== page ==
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Models of Mercy

Peter Claver

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By Melanie Williams (Sep 9, 2017)
Peter Claver was born to a prosperous family in Spain in 1581. His mother had prayed to Hannah, the mother of the prophet Samuel, and to Mary, the Mother of God, for the gift of a vocation to the priesthood for her son. Peter was taught from an early age to let nothing come between him and the love of God. He joined the Jesuits at the age of 20.

At that time in Spain, there were Africans brought as slaves for the king. Peter saw these slaves, and as he prayed and studied in the novitiate, he wrote in his journal, "I must dedicate myself to the service of God until death, on the understanding that I am like a slave, wholly occupied in the service of his Master and in the endeavor to please and content Him in all and in every way with his whole soul, body, and mind."

Many of his Jesuit brothers were going as missionaries to the New World, and one of his brothers in particular, St. Alphonsus de Sandoval, urged Peter to go to the South American missions where he could save "millions of abandoned souls." Peter did not hesitate and was sent to Cartagena, Columbia — a climate that was hot and humid, a breeding ground for many contagious diseases. African slaves were being brought in by the hundreds of thousands (more than 15 million over the course of 400 years). Peter trained servants who were able to speak the African languages as catechists. He would gather baskets of food, water, and medicine, and would board the ships as they came into port. He couldn't stop the slave trade, but he could enter into the mess and serve Christ in each of the men and women, young and old, being brought into port.

He wrote an account of this in one of his letters:

Yesterday, May 30, 1627, numerous blacks ... disembarked from a large ship. Carrying two baskets of oranges, lemons, sweet biscuits, and I know not what else, we hurried toward them. ... We had to force our way through the crowd until we reached the sick. Large numbers of the sick were lying on the wet ground or rather in puddles of mud. ... they were naked, without any clothing to protect them.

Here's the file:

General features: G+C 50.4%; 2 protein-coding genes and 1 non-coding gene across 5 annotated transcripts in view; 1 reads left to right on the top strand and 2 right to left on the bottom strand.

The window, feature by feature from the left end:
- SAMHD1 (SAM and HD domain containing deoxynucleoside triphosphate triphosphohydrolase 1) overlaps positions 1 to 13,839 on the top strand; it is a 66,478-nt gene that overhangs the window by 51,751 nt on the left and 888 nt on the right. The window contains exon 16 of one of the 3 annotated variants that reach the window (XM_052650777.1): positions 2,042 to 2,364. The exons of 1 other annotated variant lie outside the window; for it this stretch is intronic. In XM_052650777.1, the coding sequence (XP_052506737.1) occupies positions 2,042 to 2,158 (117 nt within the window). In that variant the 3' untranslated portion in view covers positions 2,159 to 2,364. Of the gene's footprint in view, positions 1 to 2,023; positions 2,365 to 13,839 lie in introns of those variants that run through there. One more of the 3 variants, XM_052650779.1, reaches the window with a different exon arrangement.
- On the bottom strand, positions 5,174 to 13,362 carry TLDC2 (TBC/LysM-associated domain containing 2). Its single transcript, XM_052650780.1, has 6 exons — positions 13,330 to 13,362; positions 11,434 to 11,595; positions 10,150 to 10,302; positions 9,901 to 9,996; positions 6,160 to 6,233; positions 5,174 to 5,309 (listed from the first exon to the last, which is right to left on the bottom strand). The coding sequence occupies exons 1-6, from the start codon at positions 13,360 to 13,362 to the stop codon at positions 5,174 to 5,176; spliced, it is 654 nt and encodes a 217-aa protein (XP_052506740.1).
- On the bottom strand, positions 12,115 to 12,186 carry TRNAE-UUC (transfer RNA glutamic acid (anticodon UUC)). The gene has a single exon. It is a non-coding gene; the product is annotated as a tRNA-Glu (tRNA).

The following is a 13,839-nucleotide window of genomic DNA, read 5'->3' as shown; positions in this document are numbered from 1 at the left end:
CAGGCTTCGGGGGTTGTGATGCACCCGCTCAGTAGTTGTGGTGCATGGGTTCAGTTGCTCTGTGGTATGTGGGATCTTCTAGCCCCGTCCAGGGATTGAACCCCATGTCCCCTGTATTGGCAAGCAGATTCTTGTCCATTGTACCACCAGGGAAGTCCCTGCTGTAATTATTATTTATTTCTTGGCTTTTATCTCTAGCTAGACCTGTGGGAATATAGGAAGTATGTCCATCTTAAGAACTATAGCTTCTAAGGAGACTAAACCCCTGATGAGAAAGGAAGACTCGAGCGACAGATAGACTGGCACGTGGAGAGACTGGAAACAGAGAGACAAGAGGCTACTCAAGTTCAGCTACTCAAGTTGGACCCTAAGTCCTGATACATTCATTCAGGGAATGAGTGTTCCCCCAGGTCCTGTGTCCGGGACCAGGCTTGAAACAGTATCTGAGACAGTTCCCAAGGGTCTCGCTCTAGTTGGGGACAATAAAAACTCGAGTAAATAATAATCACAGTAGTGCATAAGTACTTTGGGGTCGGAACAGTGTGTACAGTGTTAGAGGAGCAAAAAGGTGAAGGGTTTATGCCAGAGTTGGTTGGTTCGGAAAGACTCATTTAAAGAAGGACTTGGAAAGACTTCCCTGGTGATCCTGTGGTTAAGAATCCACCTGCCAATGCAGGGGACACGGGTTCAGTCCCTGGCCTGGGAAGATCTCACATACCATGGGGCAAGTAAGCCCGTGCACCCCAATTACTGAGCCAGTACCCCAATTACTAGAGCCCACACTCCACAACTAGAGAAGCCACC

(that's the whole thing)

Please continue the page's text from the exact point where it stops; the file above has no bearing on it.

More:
There were two blacks, nearer death than life, already cold, whose pulse could scarcely be detected. With the help of a tile we pulled some live coals together and placed them in the middle near the dying men. Into this fire we tossed aromatics. ... they seemed to recover their warmth and the breath of life. The joy in their eyes as they looked at us was something to see.

This was how we spoke to them, not with words but with our hands and our actions. And in fact, convinced as they were that they had been brought here to be eaten, any other language would have proved utterly useless. Then we sat, or rather knelt, beside them and bathed their faces and bodies with wine. We made every effort to encourage them with friendly gestures and displayed in their presence the emotions which somehow naturally tend to hearten the sick.

After this we began an elementary instruction about baptism ... When by their answers to our questions they showed they had sufficiently understood this, we went on to a more extensive instruction, namely, about the one God. ... Finally, when they appeared sufficiently prepared, we declared to them the mysteries of the Trinity, the Incarnation and the Passion. Showing them Christ fastened to the cross, as he is depicted on the baptismal font on which streams of blood flow down from his wounds, we led them in reciting an act of contrition in their own language.

After working 40 years among the slaves, a plague hit the city which left Peter nearly incapacitated and in the care of a servant who often neglected him. He died on Sept. 8, 1654. One million slaves passed through the city of Cartegena while Peter was there, and he cared for one third of them, baptizing 300,000.

Peter was not afraid to go into the mess and darkness. Imagine the stench of the ships, the horror of the scene, the difficulties of caring for those who cannot understand you, are frightened and sick. Yet Peter walked bravely to these people who felt completely abandoned, to show them that they were dearly loved and cared for by God.

Where might the Lord be calling you to go and serve? Who is He calling you to love whom the world might be deeming unlovable, unworthy, without dignity? Go, and be brave. Ask for the intercession of St. Peter Claver, and bring the love of Christ to all those you meet.

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Brenda Lee Allor - Sep 9, 2017

St.Peter Claver Pray for Us. National Day of Prayer for Peace in our community
unite and strengthen us.